The last eight weeks have been no picnic. We’ve listened to a number of uncomfortable lessons and stories told by Jesus in the gospel readings and have heard unsettling warnings about the consequences for not:
· Producing good fruit;
· Being prepared;
· Repaying to God what belongs to him;
· Loving authentically;
· Living with integrity;
· Performing good works;
· Investing our talents in the kingdom of God; or
· Caring for those who suffer.
Through not an inconsiderable amount of discomfort and distress in reading these passages, we’ve been pressed by Jesus to grow deeper in following him by moving from selfish consumerism to selfless discipleship. We’ve been urged to take small steps in the right direction by serving in ministry, tithing and giving, engaging in small groups, practicing prayer, and sharing our faith. The consistent message during this series has been that we need to “pray as we live and live as we pray.”
In this Advent season, the tables now seem to turn. We encounter readings that are less uncomfortable and that actually bring us hope and comfort in our watchful waiting for the Lord to come into our world. The first reading from the prophet Isaiah, for instance, begs for God to “rend the heavens and come down” (63:19). It is hopeful because the prophet believes with all his heart that God will come down and clean up the mess made by sinful humanity.
Because God has been faithful, loving, and good to Israel in the past, Isaiah is fully confident that the Lord will show compassion and forgive. As the psalm today says, God will “come to save us” and take care of his people. Even the gospel reading, with its warning to “be watchful” and “alert,” ultimately is comforting because it urges us to slow down, see more clearly, and trust in the Lord to come.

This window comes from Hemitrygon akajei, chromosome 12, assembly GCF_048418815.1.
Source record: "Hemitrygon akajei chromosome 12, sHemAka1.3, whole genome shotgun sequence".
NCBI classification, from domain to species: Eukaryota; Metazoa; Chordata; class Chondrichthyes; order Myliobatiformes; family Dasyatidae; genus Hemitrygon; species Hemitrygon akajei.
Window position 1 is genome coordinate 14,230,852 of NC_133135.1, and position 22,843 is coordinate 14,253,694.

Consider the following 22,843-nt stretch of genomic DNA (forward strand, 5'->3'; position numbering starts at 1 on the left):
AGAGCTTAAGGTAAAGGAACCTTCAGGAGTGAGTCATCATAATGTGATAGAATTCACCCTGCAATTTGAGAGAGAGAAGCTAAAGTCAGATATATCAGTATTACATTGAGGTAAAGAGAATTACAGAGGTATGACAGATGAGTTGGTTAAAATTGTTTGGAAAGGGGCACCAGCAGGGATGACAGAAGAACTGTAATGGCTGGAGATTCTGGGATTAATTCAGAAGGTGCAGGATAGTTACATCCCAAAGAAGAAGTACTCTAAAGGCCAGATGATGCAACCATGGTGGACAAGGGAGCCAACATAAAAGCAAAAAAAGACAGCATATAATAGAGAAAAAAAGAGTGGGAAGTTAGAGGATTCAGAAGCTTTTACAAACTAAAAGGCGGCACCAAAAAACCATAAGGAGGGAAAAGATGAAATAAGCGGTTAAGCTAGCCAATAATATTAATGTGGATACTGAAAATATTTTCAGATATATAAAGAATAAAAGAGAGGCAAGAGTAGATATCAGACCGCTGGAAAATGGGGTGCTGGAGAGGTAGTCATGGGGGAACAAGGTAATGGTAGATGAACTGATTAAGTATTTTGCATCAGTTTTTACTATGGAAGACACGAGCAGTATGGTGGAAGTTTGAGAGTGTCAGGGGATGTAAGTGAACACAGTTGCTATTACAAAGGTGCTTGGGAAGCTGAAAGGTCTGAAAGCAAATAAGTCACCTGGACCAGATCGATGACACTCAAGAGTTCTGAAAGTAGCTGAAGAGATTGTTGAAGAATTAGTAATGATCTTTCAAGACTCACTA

As a matter of fact, Advent is a time to slow down and become fully awake. Through all the hype of the Christmas shopping season, there is one millennial trend from which Catholics can learn. It’s called hygge (pronounced hue-guh). The word is Danish in origin and roughly translates to coziness, comfort, or reassurance. As one description puts it, hygge is a sense of “togetherness and inner warmth, a world lit by candles and snuggled under blankets” (www.qz.com, “Winter Joy”). This Scandinavian “art of creating intimacy” that has led to the highest recorded levels of happiness in the world involves a certain kind of conscious awareness, a slowness, and the ability to recognize and enjoy the present with others.
What Advent calls for is a certain sort of spiritual hygge. It’s a kind of collective confidence in God’s consolation, and a willingness to light a candle together in order to scatter the darkness, because we are confident that God will comfort his people. Over the next few weeks, we’ll learn the art of spiritual hygge by preparing our homes for Christ, trusting in one greater than ourselves, and creating a warm place for others. From all of us at Saint Brendan Church, we wish you a hygge Advent and Christmas season.
Father Roger Gustafson